11.2 TECH INSPECTION & MODIFICATIONS
a) SUSPENSION: All machines must have no more than 7 inches of front
travel and 4 inches of rear wheel travel, measured
axle, regardless of original
The field check for rear wheel
travel is as follows: 1) Both shocks
are removed from the bike, then
one bare (without spring) damper unit is reinstalled. 2)
The machine is supported in such a fashion that the rear suspension is at
extension, and a measurement is
taken from the center of the rear axle
to a point
marked directly above the axle on the rear fender or sub frame. 3) With
both wheels on
the ground, the rear suspension
is fully compressed by the
examiner with the rider
aboard to compress any rubber bumpers; a measurement is again taken from
of the rear axle to the same
marked point above.
4) The measurement obtained in
step 3 subtracted from the measurement in step 2 is the wheel travel.
An alternative method of determining wheel travel may be used by tech
using a pre-programmed
computer. The program converts three dimensions
from swingarm pivot to rear axle, to lower shock mount and top shock
mountóto show the amount of
travel of the shock shaft plus 50 percent of
Due to the use of non-standard or different types rubber bumpers, this
check may be overridden by the
tech inspectorís discretion. Manual measurement of
shock movement is the overriding factor in determining whether a shock is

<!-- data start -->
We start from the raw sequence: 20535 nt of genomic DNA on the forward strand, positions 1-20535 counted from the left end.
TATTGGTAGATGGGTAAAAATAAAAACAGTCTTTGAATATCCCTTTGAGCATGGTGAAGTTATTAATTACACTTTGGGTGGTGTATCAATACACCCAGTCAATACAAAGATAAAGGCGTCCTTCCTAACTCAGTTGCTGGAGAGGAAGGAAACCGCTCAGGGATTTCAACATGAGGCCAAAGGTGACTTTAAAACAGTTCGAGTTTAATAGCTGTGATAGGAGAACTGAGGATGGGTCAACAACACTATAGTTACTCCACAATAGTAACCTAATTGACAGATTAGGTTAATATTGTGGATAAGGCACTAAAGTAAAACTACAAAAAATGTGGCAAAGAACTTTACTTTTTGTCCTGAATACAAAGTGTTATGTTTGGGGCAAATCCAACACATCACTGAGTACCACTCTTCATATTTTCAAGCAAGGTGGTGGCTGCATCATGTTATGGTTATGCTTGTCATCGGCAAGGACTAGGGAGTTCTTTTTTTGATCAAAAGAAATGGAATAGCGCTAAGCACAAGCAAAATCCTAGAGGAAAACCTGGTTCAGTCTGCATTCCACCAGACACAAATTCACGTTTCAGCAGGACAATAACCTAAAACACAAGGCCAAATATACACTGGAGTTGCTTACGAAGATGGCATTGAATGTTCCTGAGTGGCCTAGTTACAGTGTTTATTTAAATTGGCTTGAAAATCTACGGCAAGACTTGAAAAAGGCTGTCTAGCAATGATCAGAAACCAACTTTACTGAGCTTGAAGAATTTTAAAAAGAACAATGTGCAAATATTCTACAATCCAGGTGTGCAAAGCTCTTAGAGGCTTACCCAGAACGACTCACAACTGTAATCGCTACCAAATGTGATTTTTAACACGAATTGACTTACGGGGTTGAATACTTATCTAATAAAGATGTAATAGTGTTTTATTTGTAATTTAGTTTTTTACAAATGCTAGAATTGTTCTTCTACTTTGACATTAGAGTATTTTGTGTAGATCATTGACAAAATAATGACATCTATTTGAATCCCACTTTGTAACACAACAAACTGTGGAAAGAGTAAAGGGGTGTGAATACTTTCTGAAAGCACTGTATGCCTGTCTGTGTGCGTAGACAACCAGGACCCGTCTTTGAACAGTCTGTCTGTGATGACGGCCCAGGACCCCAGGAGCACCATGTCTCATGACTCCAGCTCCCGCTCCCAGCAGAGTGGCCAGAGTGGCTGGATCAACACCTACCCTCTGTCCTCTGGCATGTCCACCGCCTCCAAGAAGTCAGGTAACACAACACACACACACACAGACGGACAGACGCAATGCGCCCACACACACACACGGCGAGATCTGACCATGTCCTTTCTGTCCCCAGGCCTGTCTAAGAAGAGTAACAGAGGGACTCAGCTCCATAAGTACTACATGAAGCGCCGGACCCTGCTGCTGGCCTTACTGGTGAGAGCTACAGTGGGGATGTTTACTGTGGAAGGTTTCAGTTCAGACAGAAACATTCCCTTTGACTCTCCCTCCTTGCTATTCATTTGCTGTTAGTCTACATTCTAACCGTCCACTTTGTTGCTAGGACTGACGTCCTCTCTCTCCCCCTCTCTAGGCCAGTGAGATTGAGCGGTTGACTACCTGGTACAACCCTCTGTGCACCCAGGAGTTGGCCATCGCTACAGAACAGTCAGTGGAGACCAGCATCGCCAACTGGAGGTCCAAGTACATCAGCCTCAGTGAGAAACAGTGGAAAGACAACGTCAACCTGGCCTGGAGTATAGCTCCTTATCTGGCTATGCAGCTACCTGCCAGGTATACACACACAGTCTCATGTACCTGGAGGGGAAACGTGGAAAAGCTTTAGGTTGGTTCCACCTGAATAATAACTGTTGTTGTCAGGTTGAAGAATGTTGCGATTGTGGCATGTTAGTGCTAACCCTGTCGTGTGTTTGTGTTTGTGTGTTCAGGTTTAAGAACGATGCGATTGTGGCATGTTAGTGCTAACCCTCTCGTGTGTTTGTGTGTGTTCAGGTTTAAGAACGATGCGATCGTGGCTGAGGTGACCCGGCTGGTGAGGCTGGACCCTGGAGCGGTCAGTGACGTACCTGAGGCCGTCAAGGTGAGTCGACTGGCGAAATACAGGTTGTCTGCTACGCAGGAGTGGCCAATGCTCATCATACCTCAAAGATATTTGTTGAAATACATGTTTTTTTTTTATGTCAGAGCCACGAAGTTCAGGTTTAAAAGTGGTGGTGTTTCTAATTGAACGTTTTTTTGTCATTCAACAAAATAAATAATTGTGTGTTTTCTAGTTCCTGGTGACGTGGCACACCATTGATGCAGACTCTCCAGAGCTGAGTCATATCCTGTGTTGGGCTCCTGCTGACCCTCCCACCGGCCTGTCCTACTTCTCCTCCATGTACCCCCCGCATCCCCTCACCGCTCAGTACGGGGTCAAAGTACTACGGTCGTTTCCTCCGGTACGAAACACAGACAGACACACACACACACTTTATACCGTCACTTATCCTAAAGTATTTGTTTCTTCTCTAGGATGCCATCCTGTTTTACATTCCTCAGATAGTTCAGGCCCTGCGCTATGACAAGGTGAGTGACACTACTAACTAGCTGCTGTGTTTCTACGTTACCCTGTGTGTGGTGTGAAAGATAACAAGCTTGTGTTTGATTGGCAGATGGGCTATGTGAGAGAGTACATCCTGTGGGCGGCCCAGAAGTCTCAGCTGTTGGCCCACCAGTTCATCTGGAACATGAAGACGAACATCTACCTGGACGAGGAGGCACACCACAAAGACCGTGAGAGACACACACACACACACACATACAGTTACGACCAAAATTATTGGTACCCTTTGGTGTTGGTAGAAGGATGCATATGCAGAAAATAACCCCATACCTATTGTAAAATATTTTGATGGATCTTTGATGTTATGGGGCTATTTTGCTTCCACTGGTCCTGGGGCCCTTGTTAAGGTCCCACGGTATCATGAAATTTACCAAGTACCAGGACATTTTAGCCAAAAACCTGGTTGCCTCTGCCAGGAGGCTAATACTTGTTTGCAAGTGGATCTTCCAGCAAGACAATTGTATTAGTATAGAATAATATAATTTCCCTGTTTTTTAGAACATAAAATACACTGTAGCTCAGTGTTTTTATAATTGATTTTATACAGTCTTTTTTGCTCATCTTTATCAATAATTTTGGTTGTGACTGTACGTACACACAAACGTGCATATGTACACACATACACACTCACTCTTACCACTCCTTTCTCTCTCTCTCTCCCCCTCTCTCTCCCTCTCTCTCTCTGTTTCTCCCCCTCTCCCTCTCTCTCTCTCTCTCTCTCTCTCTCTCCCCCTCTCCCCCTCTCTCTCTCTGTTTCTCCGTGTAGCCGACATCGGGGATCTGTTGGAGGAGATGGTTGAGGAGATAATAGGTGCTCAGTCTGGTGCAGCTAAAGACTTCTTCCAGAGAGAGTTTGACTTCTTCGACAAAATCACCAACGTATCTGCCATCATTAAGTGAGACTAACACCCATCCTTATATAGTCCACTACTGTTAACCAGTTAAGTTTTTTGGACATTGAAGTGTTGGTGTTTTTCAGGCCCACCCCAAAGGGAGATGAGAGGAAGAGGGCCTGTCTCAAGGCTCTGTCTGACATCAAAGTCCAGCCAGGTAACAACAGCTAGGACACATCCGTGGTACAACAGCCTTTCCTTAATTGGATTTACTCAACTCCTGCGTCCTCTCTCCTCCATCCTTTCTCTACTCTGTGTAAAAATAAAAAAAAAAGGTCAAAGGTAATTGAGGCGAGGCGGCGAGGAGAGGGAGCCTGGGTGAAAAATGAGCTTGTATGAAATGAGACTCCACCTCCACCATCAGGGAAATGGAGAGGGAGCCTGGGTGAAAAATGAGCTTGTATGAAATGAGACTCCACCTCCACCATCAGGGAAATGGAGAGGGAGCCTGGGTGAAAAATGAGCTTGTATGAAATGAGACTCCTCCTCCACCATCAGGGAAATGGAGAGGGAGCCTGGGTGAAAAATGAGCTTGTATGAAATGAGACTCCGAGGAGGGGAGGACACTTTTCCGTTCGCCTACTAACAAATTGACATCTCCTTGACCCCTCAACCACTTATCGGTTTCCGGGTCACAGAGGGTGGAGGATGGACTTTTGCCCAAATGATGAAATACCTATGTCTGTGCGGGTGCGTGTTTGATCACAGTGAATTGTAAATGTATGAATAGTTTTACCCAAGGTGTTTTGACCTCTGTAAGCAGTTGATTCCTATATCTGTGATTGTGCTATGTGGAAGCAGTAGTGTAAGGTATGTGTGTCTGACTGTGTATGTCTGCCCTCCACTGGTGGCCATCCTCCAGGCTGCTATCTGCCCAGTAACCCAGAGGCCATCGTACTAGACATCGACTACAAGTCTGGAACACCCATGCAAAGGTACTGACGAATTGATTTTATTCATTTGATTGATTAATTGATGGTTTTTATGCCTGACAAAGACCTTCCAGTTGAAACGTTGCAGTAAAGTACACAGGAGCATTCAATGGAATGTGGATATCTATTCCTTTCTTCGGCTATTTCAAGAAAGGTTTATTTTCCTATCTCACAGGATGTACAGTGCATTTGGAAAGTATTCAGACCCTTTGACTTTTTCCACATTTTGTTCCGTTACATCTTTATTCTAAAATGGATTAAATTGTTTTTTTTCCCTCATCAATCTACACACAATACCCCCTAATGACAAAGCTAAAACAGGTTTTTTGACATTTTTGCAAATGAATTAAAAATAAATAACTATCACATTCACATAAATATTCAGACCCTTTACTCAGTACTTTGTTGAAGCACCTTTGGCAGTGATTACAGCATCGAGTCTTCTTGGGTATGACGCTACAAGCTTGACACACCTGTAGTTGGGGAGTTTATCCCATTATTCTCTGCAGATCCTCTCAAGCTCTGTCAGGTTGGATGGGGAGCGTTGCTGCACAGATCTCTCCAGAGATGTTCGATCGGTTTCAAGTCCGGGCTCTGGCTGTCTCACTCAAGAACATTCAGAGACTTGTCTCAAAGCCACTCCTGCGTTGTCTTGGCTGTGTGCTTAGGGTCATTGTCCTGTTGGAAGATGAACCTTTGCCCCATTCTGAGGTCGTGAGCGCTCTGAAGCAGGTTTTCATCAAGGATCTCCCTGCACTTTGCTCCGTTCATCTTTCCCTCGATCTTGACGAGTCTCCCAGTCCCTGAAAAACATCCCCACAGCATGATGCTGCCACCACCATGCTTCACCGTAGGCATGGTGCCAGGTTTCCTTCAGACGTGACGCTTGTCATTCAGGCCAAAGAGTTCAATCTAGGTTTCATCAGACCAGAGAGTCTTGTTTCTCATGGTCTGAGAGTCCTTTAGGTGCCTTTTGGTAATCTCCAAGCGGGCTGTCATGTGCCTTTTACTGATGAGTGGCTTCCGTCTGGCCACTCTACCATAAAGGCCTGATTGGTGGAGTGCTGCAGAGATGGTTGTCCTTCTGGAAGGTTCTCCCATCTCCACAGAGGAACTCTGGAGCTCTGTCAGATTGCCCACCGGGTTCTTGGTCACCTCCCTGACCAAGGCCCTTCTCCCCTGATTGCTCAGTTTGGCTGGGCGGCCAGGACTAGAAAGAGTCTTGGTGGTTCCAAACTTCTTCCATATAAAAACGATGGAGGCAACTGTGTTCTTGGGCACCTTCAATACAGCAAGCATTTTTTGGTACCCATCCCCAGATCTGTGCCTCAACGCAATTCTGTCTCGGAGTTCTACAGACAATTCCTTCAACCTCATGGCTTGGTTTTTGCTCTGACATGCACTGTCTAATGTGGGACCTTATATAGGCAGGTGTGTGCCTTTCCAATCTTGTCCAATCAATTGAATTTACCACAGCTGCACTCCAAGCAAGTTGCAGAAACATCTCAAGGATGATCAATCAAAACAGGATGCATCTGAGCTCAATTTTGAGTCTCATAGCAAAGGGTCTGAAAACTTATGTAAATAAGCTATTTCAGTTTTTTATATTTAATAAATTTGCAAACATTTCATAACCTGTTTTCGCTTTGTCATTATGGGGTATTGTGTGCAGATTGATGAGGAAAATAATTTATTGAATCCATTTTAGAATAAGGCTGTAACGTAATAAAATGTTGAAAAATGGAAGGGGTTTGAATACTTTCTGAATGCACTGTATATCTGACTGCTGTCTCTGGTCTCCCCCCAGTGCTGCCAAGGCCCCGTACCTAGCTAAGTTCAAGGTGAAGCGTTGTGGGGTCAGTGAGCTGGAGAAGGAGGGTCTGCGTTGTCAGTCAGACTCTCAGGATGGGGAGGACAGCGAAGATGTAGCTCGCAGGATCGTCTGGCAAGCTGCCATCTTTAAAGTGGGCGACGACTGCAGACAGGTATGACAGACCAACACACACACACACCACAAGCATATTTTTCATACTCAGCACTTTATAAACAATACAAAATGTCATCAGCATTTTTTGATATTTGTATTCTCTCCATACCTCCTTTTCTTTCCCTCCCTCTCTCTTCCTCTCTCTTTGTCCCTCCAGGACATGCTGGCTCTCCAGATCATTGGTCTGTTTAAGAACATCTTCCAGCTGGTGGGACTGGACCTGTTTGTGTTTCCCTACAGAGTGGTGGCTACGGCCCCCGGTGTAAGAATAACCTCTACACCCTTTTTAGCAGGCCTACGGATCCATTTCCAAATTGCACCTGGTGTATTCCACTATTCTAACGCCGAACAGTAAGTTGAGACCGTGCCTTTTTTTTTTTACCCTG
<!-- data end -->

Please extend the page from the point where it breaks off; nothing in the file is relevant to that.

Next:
To help preserve the
motorcycles and represent the era, stock shock mount positions
are strongly encouraged.
Forward-mounted or laydown shock mounts
closely scrutinized and checked
for travel, with three-fourths of the rubber bumper
counted as shaft travel.
1) Some manufacturers listed a limited number of machines for sale with
that exceed the suspension limits.
Those machines are not eligible unless
the amount of actual wheel
travel is restricted to conform with the 7-inch/4-inch
Regardless of the year and model of machine, it is the riderís
to actually measure and ensure
that his or her machine is legal.
Do not rely on
There will be no exceptions to
the suspension limits.
Some of the machines sold with
more than 4 inches of rear wheel travel are
Honda, Yamaha, Kawasaki, Maico
GP, 1974 Husqvarna, 1974 Bultaco,
Montesa, 1974 CCM and 1974 KTM.
2) Any shock absorber may be used, providing the technology and design was
commercially available in 1974
or was supplied as OEM on any AHRMA-legal
Some legal shocks include 1974-era:
Curnutt Progressive Suspension
Fox Shocks Works Performance
Illegal shocks include:
Any shock with a separate remote reservoir (i.e., connected by a hose)
Any post-1974 technology, such as Fox air shocks, etc.
Single-shock machines are
3) Pre-1975 OEM or aftermarket
forks must be used; travel is limited to 7 inches.
Legal leading-axle 35mm forks include: AJS Stormer; Bultaco Sherpa S,
T and Matador; Montesa; Kawasaki enduro; early Betor aftermarket; and
spring Maico (36mm). Regardless of year manufactured, leading-axle
forks which are not allowed include alloy- and magnesium-slider Marzocchi